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Scientists Say a Dirty Child Is a Healthy Child 331

Researchers from the School of Medicine at the University of California have shown that the more germs a child is exposed to, the better their immune system in later life. Their study found that keeping a child's skin too clean impaired the skin's ability to heal itself. From the article: "'These germs are actually good for us,' said Professor Richard Gallo, who led the research. Common bacterial species, known as staphylococci, which can cause inflammation when under the skin, are 'good bacteria' when on the surface, where they can reduce inflammation."

Comment Personally looking forward for this (Score 1) 41

I recently celebrated the 10th anniversary for my kidney transplant, and as someone who has to take a cocktail of immunosuppression medications daily for the last 10 years, I'm really looking forward for advances in the field. The problem is that the kidney is, unlike the liver for example, is a complex organ so I'm not sure how they'll grow one that my body doesn't rejects, perhaps by growing them in other animals?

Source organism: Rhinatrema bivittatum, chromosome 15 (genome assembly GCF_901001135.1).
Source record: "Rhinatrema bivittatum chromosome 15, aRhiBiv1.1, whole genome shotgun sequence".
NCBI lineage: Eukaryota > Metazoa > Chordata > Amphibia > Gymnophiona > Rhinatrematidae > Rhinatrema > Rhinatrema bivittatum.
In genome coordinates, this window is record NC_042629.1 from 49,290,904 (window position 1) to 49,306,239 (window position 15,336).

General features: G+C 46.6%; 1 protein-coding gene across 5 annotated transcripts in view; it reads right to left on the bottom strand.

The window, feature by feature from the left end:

Despite the medications and their side effects, it beats living on hemodialysis. Furthermore, before the transplant, I was under the impression that my immune system will be so compromised that I'll get sick for any reason, but I have been very healthy, even more than the average folks. The only catch that if you do get sick, then you're in trouble. A regular cold lasts 3-4 weeks with me if I'm lucky.
It's funny.  Laugh.

Submission + - Email Threats Less Crazy than Snail Mail (wired.com) 2

SoyChemist writes: Psychologists at the University of Nebraska have read 300 threatening letters and 99 angry emails to members of congress. They concluded that the authors of the electronic messages show less signs of serious mental illness, but they are more profane and disorganized. The report was published in the September issue [subscription] of the Journal of Forensic Sciences.

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